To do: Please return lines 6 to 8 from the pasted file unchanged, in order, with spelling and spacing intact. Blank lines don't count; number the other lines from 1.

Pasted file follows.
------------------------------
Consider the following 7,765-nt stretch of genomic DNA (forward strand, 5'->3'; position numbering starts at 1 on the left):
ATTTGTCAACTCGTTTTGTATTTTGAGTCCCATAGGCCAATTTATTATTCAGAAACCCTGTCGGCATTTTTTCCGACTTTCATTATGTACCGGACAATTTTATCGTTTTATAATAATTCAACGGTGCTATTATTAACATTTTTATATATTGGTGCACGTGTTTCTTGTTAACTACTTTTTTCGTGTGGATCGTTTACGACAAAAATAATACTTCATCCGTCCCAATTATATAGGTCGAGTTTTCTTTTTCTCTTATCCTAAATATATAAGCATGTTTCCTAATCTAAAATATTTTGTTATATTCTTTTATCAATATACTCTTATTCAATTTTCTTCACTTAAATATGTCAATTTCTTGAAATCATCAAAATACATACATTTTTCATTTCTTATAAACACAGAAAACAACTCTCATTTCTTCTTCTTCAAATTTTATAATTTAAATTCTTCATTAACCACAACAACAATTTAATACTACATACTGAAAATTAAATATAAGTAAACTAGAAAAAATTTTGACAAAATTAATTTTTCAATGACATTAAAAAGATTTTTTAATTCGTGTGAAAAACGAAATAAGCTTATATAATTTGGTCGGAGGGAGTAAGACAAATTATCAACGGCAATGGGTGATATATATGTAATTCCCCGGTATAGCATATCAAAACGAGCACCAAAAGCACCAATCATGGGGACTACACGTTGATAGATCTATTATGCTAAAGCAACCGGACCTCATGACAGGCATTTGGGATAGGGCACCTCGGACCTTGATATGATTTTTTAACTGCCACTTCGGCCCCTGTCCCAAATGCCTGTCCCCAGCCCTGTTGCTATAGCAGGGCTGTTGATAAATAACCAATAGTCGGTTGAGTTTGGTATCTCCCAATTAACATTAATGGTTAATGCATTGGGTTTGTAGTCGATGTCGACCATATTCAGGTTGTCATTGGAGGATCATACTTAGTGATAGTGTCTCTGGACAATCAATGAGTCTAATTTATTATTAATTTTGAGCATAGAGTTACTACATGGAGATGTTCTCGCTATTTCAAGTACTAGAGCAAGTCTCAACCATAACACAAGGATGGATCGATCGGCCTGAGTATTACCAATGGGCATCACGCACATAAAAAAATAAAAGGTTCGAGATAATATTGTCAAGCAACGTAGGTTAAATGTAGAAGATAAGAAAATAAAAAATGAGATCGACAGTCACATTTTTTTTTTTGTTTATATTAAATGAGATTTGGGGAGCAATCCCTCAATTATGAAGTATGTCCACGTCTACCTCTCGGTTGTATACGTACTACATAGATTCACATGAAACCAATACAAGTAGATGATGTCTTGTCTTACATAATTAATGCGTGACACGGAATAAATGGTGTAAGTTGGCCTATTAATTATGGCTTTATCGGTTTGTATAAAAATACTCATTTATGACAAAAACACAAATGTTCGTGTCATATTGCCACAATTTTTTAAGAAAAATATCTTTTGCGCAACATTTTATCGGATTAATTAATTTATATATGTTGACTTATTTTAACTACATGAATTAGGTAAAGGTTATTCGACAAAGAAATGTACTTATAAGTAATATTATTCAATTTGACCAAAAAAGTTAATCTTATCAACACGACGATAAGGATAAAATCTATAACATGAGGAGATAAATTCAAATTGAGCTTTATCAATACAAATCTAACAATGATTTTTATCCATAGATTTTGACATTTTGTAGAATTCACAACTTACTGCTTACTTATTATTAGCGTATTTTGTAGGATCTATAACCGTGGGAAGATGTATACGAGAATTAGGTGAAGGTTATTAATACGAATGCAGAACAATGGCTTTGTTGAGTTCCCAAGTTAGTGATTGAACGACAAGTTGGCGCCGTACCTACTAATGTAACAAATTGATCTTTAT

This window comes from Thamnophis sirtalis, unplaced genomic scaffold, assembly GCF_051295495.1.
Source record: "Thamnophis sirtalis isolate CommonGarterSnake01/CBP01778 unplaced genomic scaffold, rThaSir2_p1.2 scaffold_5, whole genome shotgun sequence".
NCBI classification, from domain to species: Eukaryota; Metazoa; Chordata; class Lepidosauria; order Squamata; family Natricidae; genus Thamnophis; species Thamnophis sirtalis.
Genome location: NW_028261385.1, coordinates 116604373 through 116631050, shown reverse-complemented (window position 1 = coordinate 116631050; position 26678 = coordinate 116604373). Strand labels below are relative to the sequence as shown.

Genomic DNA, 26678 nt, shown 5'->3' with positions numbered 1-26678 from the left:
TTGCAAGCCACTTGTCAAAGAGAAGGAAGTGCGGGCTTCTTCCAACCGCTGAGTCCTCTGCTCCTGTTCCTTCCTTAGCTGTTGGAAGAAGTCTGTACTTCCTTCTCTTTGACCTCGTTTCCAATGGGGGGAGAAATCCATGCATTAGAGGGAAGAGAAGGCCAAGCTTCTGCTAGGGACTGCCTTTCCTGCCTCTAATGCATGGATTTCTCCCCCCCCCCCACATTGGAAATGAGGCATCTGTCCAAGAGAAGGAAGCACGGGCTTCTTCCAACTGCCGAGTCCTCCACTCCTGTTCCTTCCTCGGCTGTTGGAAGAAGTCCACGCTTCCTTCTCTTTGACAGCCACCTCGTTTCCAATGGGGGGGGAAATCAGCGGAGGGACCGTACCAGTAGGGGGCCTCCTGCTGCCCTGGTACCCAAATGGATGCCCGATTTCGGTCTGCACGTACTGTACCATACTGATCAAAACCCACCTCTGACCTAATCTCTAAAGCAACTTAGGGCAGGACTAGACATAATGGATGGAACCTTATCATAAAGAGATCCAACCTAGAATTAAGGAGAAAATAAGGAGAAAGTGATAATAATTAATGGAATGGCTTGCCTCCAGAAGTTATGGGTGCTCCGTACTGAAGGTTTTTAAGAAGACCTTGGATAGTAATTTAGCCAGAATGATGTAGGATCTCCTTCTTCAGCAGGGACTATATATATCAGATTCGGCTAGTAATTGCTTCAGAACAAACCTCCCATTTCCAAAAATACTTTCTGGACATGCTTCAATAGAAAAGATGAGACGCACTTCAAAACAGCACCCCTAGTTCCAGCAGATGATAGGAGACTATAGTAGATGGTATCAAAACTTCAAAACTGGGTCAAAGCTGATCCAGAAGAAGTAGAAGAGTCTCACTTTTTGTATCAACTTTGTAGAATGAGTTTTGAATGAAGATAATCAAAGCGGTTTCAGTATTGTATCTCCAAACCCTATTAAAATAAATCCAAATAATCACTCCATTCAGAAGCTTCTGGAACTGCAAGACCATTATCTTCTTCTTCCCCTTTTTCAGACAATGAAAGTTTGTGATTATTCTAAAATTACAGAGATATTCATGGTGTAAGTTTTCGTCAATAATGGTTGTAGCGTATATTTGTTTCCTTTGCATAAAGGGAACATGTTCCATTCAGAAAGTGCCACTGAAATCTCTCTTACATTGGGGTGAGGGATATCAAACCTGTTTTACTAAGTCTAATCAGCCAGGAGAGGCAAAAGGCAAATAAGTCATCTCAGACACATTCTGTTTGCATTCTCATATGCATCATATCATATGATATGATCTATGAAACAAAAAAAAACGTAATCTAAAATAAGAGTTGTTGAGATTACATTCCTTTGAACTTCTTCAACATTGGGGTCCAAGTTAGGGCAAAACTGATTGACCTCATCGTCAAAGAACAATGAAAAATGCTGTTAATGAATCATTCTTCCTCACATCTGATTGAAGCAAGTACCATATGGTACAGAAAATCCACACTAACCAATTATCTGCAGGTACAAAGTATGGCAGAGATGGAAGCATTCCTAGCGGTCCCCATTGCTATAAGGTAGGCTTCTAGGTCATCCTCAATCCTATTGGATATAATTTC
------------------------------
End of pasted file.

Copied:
Genome location: NW_028261385.1, coordinates 116604373 through 116631050, shown reverse-complemented (window position 1 = coordinate 116631050; position 26678 = coordinate 116604373). Strand labels below are relative to the sequence as shown.

Genomic DNA, 26678 nt, shown 5'->3' with positions numbered 1-26678 from the left:
TTGCAAGCCACTTGTCAAAGAGAAGGAAGTGCGGGCTTCTTCCAACCGCTGAGTCCTCTGCTCCTGTTCCTTCCTTAGCTGTTGGAAGAAGTCTGTACTTCCTTCTCTTTGACCTCGTTTCCAATGGGGGGAGAAATCCATGCATTAGAGGGAAGAGAAGGCCAAGCTTCTGCTAGGGACTGCCTTTCCTGCCTCTAATGCATGGATTTCTCCCCCCCCCCCACATTGGAAATGAGGCATCTGTCCAAGAGAAGGAAGCACGGGCTTCTTCCAACTGCCGAGTCCTCCACTCCTGTTCCTTCCTCGGCTGTTGGAAGAAGTCCACGCTTCCTTCTCTTTGACAGCCACCTCGTTTCCAATGGGGGGGGAAATCAGCGGAGGGACCGTACCAGTAGGGGGCCTCCTGCTGCCCTGGTACCCAAATGGATGCCCGATTTCGGTCTGCACGTACTGTACCATACTGATCAAAACCCACCTCTGACCTAATCTCTAAAGCAACTTAGGGCAGGACTAGACATAATGGATGGAACCTTATCATAAAGAGATCCAACCTAGAATTAAGGAGAAAATAAGGAGAAAGTGATAATAATTAATGGAATGGCTTGCCTCCAGAAGTTATGGGTGCTCCGTACTGAAGGTTTTTAAGAAGACCTTGGATAGTAATTTAGCCAGAATGATGTAGGATCTCCTTCTTCAGCAGGGACTATATATATCAGATTCGGCTAGTAATTGCTTCAGAACAAACCTCCCATTTCCAAAAATACTTTCTGGACATGCTTCAATAGAAAAGATGAGACGCACTTCAAAACAGCACCCCTAGTTCCAGCAGATGATAGGAGACTATAGTAGATGGTATCAAAACTTCAAAACTGGGTCAAAGCTGATCCAGAAGAAGTAGAAGAGTCTCACTTTTTGTATCAACTTTGTAGAATGAGTTTTGAATGAAGATAATCAAAGCGGTTTCAGTATTGTATCTCCAAACCCTATTAAAATAAATCCAAATAATCACTCCATTCAGAAGCTTCTGGAACTGCAAGACCATTATCTTCTTCTTCCCCTTTTTCAGACAATGAAAGTTTGTGATTATTCTAAAATTACAGAGATATTCATGGTGTAAGTTTTCGTCAATAATGGTTGTAGCGTATATTTGTTTCCTTTGCATAAAGGGAACATGTTCCATTCAGAAAGTGCCACTGAAATCTCTCTTACATTGGGGTGAGGGATATCAAACCTGTTTTACTAAGTCTAATCAGCCAGGAGAGGCAAAAGGCAAATAAGTCATCTCAGACACATTCTGTTTGCATTCTCATATGCATCATATCATATGATATGATCTATGAAACAAAAAAAAACGTAATCTAAAATAAGAGTTGTTGAGATTACATTCCTTTGAACTTCTTCAACATTGGGGTCCAAGTTAGGGCAAAACTGATTGACCTCATCGTCAAAGAACAATGAAAAATGCTGTTAATGAATCATTCTTCCTCACATCTGATTGAAGCAAGTACCATATGGTACAGAAAATCCACACTAACCAATTATCTGCAGGTACAAAGTATGGCAGAGATGGAAGCATTCCTAGCGGTCCCCATTGCTATAAGGTAGGCTTCTAGGTCATCCTCAATCCTATTGGATATAATTTC